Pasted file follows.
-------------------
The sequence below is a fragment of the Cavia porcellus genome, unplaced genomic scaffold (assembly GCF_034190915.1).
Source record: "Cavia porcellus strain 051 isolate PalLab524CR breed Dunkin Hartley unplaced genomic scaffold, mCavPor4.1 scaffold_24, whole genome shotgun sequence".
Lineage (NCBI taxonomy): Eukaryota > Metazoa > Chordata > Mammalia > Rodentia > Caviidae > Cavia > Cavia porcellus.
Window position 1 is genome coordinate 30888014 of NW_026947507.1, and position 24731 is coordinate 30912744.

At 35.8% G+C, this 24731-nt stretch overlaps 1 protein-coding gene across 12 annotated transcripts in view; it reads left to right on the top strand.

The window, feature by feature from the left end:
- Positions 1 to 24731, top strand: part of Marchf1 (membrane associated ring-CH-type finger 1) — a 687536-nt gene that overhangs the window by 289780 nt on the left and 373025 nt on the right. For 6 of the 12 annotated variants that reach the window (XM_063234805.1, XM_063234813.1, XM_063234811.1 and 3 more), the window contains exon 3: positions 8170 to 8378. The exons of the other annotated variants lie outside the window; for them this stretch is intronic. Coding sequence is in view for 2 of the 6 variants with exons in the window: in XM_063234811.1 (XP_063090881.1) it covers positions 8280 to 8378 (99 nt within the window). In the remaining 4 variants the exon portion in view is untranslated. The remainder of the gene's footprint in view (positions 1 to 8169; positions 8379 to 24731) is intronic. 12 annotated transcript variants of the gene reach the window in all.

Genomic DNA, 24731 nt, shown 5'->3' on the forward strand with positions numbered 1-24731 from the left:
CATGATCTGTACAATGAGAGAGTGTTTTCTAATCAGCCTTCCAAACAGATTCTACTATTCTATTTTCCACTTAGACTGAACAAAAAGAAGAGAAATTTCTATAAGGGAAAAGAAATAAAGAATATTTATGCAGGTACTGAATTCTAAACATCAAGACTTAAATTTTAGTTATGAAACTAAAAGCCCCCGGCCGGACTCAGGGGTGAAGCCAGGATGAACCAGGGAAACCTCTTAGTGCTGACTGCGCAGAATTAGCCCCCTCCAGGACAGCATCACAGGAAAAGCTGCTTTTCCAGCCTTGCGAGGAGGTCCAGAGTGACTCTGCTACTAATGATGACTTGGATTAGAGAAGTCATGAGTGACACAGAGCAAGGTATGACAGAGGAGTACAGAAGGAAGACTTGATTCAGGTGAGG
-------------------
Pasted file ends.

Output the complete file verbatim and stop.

The sequence below is a fragment of the Cavia porcellus genome, unplaced genomic scaffold (assembly GCF_034190915.1).
Source record: "Cavia porcellus strain 051 isolate PalLab524CR breed Dunkin Hartley unplaced genomic scaffold, mCavPor4.1 scaffold_24, whole genome shotgun sequence".
Lineage (NCBI taxonomy): Eukaryota > Metazoa > Chordata > Mammalia > Rodentia > Caviidae > Cavia > Cavia porcellus.
Window position 1 is genome coordinate 30888014 of NW_026947507.1, and position 24731 is coordinate 30912744.

At 35.8% G+C, this 24731-nt stretch overlaps 1 protein-coding gene across 12 annotated transcripts in view; it reads left to right on the top strand.

The window, feature by feature from the left end:
- Positions 1 to 24731, top strand: part of Marchf1 (membrane associated ring-CH-type finger 1) — a 687536-nt gene that overhangs the window by 289780 nt on the left and 373025 nt on the right. For 6 of the 12 annotated variants that reach the window (XM_063234805.1, XM_063234813.1, XM_063234811.1 and 3 more), the window contains exon 3: positions 8170 to 8378. The exons of the other annotated variants lie outside the window; for them this stretch is intronic. Coding sequence is in view for 2 of the 6 variants with exons in the window: in XM_063234811.1 (XP_063090881.1) it covers positions 8280 to 8378 (99 nt within the window). In the remaining 4 variants the exon portion in view is untranslated. The remainder of the gene's footprint in view (positions 1 to 8169; positions 8379 to 24731) is intronic. 12 annotated transcript variants of the gene reach the window in all.

Genomic DNA, 24731 nt, shown 5'->3' on the forward strand with positions numbered 1-24731 from the left:
CATGATCTGTACAATGAGAGAGTGTTTTCTAATCAGCCTTCCAAACAGATTCTACTATTCTATTTTCCACTTAGACTGAACAAAAAGAAGAGAAATTTCTATAAGGGAAAAGAAATAAAGAATATTTATGCAGGTACTGAATTCTAAACATCAAGACTTAAATTTTAGTTATGAAACTAAAAGCCCCCGGCCGGACTCAGGGGTGAAGCCAGGATGAACCAGGGAAACCTCTTAGTGCTGACTGCGCAGAATTAGCCCCCTCCAGGACAGCATCACAGGAAAAGCTGCTTTTCCAGCCTTGCGAGGAGGTCCAGAGTGACTCTGCTACTAATGATGACTTGGATTAGAGAAGTCATGAGTGACACAGAGCAAGGTATGACAGAGGAGTACAGAAGGAAGACTTGATTCAGGTGAGG